MBTOWC

Section: POSIX Programmer's Manual (3P)
Updated: 2013
Page Index
 

PROLOG

This manual page is part of the POSIX Programmer's Manual. The Linux implementation of this interface may differ (consult the corresponding Linux manual page for details of Linux behavior), or the interface may not be implemented on Linux.

 

NAME

mbtowc --- convert a character to a wide-character code  

SYNOPSIS

#include <stdlib.h>

int mbtowc(wchar_t *restrict pwc, const char *restrict s, size_t n);
 

DESCRIPTION

The functionality described on this reference page is aligned with the ISO C standard. Any conflict between the requirements described here and the ISO C standard is unintentional. This volume of POSIX.1-2008 defers to the ISO C standard.

If s is not a null pointer, mbtowc() shall determine the number of bytes that constitute the character pointed to by s. It shall then determine the wide-character code for the value of type wchar_t that corresponds to that character. (The value of the wide-character code corresponding to the null byte is 0.) If the character is valid and pwc is not a null pointer, mbtowc() shall store the wide-character code in the object pointed to by pwc.

The behavior of this function is affected by the LC_CTYPE category of the current locale. For a state-dependent encoding, this function is placed into its initial state by a call for which its character pointer argument, s, is a null pointer. Subsequent calls with s as other than a null pointer shall cause the internal state of the function to be altered as necessary. A call with s as a null pointer shall cause this function to return a non-zero value if encodings have state dependency, and 0 otherwise. If the implementation employs special bytes to change the shift state, these bytes shall not produce separate wide-character codes, but shall be grouped with an adjacent character. Changing the LC_CTYPE category causes the shift state of this function to be unspecified. At most n bytes of the array pointed to by s shall be examined.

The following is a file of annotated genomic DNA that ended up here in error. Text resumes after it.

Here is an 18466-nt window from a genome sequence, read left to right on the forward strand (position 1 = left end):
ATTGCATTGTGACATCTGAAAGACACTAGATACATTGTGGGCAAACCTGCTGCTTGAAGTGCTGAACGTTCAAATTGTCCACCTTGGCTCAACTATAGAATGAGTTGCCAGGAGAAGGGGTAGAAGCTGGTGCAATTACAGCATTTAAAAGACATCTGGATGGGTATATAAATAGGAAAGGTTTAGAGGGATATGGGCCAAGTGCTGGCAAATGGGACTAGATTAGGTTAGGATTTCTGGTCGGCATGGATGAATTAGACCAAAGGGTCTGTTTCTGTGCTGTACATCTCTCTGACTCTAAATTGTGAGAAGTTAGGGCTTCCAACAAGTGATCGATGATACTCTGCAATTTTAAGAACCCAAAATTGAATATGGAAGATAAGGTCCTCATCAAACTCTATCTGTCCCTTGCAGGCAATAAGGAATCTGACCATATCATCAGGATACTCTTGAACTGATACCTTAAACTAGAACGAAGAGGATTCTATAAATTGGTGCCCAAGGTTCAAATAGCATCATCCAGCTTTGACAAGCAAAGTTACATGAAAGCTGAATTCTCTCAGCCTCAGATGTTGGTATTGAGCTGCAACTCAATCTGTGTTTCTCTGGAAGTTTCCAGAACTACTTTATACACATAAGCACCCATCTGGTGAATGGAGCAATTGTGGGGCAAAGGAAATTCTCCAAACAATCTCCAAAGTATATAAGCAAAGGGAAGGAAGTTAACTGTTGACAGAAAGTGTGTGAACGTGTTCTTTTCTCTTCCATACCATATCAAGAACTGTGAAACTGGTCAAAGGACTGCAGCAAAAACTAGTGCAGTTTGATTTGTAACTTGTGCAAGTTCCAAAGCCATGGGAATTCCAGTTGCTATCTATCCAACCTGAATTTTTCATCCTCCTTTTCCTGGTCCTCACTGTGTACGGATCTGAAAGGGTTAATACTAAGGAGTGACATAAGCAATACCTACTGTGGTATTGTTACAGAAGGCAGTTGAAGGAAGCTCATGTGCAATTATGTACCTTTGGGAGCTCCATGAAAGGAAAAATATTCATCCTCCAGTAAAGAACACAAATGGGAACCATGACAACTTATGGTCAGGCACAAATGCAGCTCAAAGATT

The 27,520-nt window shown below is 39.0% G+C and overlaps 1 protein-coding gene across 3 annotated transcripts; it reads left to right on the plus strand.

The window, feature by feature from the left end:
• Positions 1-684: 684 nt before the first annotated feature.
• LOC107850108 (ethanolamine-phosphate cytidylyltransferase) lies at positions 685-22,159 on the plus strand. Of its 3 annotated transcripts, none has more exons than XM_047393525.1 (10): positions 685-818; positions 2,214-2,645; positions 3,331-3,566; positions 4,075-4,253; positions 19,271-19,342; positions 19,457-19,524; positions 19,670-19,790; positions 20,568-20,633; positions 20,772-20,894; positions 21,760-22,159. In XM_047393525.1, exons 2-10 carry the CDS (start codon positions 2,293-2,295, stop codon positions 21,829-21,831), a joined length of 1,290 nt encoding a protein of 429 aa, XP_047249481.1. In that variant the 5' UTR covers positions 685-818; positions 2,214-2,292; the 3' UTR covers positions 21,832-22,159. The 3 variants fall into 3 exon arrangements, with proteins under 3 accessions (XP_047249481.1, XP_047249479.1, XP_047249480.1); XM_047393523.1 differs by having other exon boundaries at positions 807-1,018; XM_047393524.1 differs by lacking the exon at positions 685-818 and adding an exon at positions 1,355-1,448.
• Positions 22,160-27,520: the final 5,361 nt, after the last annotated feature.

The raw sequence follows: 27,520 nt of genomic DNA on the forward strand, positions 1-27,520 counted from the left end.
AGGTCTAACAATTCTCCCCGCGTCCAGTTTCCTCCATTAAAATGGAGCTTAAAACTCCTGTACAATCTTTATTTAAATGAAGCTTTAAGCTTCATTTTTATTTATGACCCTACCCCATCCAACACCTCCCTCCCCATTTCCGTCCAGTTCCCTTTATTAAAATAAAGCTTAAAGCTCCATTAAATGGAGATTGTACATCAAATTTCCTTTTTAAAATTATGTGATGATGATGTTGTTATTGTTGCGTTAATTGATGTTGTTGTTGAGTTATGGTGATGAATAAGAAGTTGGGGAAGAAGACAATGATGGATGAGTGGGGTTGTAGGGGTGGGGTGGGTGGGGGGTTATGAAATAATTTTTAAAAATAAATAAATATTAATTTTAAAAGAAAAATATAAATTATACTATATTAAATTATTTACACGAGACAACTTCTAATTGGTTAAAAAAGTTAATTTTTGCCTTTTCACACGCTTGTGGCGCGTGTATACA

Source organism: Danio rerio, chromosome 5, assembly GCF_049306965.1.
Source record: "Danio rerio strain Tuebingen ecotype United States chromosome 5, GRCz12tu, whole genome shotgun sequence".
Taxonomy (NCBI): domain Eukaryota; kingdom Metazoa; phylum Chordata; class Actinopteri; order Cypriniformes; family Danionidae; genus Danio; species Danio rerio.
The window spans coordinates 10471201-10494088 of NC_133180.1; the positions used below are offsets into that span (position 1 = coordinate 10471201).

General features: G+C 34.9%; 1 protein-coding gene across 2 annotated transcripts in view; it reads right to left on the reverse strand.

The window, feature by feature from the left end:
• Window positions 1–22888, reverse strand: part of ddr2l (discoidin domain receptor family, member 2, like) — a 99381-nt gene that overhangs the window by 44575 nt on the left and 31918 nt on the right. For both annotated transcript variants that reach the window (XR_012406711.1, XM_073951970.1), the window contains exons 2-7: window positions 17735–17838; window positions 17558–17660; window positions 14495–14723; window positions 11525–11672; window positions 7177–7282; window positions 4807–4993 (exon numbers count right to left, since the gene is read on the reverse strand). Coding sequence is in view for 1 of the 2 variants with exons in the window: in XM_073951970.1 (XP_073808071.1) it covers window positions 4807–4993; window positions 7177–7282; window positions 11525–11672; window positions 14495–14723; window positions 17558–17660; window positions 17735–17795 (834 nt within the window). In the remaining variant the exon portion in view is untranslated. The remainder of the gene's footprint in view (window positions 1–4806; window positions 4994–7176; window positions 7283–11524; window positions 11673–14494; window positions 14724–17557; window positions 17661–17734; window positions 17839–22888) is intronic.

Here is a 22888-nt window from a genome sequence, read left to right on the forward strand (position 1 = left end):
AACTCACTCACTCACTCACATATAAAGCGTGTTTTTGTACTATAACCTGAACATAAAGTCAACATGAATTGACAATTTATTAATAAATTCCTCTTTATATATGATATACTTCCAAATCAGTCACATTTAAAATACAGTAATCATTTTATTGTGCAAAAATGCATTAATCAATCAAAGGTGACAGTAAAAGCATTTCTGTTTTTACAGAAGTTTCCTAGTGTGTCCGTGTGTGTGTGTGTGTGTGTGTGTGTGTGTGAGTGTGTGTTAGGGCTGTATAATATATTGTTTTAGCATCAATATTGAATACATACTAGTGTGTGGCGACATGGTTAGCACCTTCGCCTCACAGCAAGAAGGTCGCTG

The implementation shall behave as if no function defined in this volume of POSIX.1-2008 calls mbtowc().

The mbtowc() function need not be thread-safe.  

RETURN VALUE

If s is a null pointer, mbtowc() shall return a non-zero or 0 value, if character encodings, respectively, do or do not have state-dependent encodings. If s is not a null pointer, mbtowc() shall either return 0 (if s points to the null byte), or return the number of bytes that constitute the converted character (if the next n or fewer bytes form a valid character), or return -1 and shall set errno to indicate the error (if they do not form a valid character).

In no case shall the value returned be greater than n or the value of the {MB_CUR_MAX} macro.  

ERRORS

The mbtowc() function shall fail if:
EILSEQ
An invalid character sequence is detected.

The following sections are informative.  

EXAMPLES

None.  

APPLICATION USAGE

None.  

RATIONALE

None.  

FUTURE DIRECTIONS

None.  

SEE ALSO

mblen(), mbstowcs(), wctomb(), wcstombs()

The Base Definitions volume of POSIX.1-2008, <stdlib.h>  

COPYRIGHT

Portions of this text are reprinted and reproduced in electronic form from IEEE Std 1003.1, 2013 Edition, Standard for Information Technology -- Portable Operating System Interface (POSIX), The Open Group Base Specifications Issue 7, Copyright (C) 2013 by the Institute of Electrical and Electronics Engineers, Inc and The Open Group. (This is POSIX.1-2008 with the 2013 Technical Corrigendum 1 applied.) In the event of any discrepancy between this version and the original IEEE and The Open Group Standard, the original IEEE and The Open Group Standard is the referee document. The original Standard can be obtained online at http://www.unix.org/online.html .

Any typographical or formatting errors that appear in this page are most likely to have been introduced during the conversion of the source files to man page format. To report such errors, see https://www.kernel.org/doc/man-pages/reporting_bugs.html .


 

Index

PROLOG
NAME
SYNOPSIS
DESCRIPTION
RETURN VALUE
ERRORS
EXAMPLES
APPLICATION USAGE
RATIONALE
FUTURE DIRECTIONS
SEE ALSO
COPYRIGHT
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